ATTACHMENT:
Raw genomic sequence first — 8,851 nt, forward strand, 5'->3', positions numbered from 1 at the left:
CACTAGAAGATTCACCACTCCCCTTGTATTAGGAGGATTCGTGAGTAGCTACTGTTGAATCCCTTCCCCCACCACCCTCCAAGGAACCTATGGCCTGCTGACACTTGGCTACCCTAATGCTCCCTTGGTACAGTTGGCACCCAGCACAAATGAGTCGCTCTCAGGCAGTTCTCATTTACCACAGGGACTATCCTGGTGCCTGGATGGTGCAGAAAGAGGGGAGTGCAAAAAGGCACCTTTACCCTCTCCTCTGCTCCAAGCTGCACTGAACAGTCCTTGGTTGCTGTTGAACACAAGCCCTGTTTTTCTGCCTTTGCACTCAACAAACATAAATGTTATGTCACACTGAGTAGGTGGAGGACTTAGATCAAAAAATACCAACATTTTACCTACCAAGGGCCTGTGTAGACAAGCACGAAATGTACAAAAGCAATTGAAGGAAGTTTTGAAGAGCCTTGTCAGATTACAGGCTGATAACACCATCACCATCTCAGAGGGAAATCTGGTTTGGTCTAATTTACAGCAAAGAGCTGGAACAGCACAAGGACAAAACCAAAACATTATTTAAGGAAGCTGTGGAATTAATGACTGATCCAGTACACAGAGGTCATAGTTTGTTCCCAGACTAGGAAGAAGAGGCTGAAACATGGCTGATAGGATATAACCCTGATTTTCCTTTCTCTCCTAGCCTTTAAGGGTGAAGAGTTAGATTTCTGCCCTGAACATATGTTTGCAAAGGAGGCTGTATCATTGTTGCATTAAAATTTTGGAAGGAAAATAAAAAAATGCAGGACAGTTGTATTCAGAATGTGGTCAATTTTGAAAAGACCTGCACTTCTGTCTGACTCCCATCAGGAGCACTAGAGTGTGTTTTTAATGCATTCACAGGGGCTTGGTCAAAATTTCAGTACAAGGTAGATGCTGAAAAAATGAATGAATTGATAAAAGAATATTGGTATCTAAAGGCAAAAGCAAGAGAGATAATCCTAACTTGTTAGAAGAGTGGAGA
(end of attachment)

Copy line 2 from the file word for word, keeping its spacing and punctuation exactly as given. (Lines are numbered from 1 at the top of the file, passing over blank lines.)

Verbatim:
CACTAGAAGATTCACCACTCCCCTTGTATTAGGAGGATTCGTGAGTAGCTACTGTTGAATCCCTTCCCCCACCACCCTCCAAGGAACCTATGGCCTGCTGACACTTGGCTACCCTAATGCTCCCTTGGTACAGTTGGCACCCAGCACAAATGAGTCGCTCTCAGGCAGTTCTCATTTACCACAGGGACTATCCTGGTGCCTGGATGGTGCAGAAAGAGGGGAGTGCAAAAAGGCACCTTTACCCTCTCCTCTGCTCCAAGCTGCACTGAACAGTCCTTGGTTGCTGTTGAACACAAGCCCTGTTTTTCTGCCTTTGCACTCAACAAACATAAATGTTATGTCACACTGAGTAGGTGGAGGACTTAGATCAAAAAATACCAACATTTTACCTACCAAGGGCCTGTGTAGACAAGCACGAAATGTACAAAAGCAATTGAAGGAAGTTTTGAAGAGCCTTGTCAGATTACAGGCTGATAACACCATCACCATCTCAGAGGGAAATCTGGTTTGGTCTAATTTACAGCAAAGAGCTGGAACAGCACAAGGACAAAACCAAAACATTATTTAAGGAAGCTGTGGAATTAATGACTGATCCAGTACACAGAGGTCATAGTTTGTTCCCAGACTAGGAAGAAGAGGCTGAAACATGGCTGATAGGATATAACCCTGATTTTCCTTTCTCTCCTAGCCTTTAAGGGTGAAGAGTTAGATTTCTGCCCTGAACATATGTTTGCAAAGGAGGCTGTATCATTGTTGCATTAAAATTTTGGAAGGAAAATAAAAAAATGCAGGACAGTTGTATTCAGAATGTGGTCAATTTTGAAAAGACCTGCACTTCTGTCTGACTCCCATCAGGAGCACTAGAGTGTGTTTTTAATGCATTCACAGGGGCTTGGTCAAAATTTCAGTACAAGGTAGATGCTGAAAAAATGAATGAATTGATAAAAGAATATTGGTATCTAAAGGCAAAAGCAAGAGAGATAATCCTAACTTGTTAGAAGAGTGGAGA